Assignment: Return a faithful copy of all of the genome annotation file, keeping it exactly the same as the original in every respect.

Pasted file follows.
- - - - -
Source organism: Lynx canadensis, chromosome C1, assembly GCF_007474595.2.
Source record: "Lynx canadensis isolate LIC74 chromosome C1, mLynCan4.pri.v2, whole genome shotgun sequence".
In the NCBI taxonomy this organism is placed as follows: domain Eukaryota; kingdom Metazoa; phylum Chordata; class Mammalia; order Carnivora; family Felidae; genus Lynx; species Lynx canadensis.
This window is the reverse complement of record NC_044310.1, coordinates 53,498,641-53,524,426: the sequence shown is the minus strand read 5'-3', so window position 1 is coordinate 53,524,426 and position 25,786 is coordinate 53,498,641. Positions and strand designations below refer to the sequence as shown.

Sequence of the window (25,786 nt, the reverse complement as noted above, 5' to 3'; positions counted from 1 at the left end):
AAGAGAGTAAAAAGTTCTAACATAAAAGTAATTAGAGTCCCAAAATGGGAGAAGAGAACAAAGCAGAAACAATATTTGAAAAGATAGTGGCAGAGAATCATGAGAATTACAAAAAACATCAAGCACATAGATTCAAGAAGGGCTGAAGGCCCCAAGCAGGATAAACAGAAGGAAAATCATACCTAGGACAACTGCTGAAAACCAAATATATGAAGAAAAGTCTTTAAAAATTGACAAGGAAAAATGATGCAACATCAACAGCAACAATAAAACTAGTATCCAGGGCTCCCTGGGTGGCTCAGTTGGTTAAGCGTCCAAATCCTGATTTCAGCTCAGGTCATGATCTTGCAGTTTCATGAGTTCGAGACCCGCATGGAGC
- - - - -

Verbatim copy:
Source organism: Lynx canadensis, chromosome C1, assembly GCF_007474595.2.
Source record: "Lynx canadensis isolate LIC74 chromosome C1, mLynCan4.pri.v2, whole genome shotgun sequence".
In the NCBI taxonomy this organism is placed as follows: domain Eukaryota; kingdom Metazoa; phylum Chordata; class Mammalia; order Carnivora; family Felidae; genus Lynx; species Lynx canadensis.
This window is the reverse complement of record NC_044310.1, coordinates 53,498,641-53,524,426: the sequence shown is the minus strand read 5'-3', so window position 1 is coordinate 53,524,426 and position 25,786 is coordinate 53,498,641. Positions and strand designations below refer to the sequence as shown.

Sequence of the window (25,786 nt, the reverse complement as noted above, 5' to 3'; positions counted from 1 at the left end):
AAGAGAGTAAAAAGTTCTAACATAAAAGTAATTAGAGTCCCAAAATGGGAGAAGAGAACAAAGCAGAAACAATATTTGAAAAGATAGTGGCAGAGAATCATGAGAATTACAAAAAACATCAAGCACATAGATTCAAGAAGGGCTGAAGGCCCCAAGCAGGATAAACAGAAGGAAAATCATACCTAGGACAACTGCTGAAAACCAAATATATGAAGAAAAGTCTTTAAAAATTGACAAGGAAAAATGATGCAACATCAACAGCAACAATAAAACTAGTATCCAGGGCTCCCTGGGTGGCTCAGTTGGTTAAGCGTCCAAATCCTGATTTCAGCTCAGGTCATGATCTTGCAGTTTCATGAGTTCGAGACCCGCATGGAGC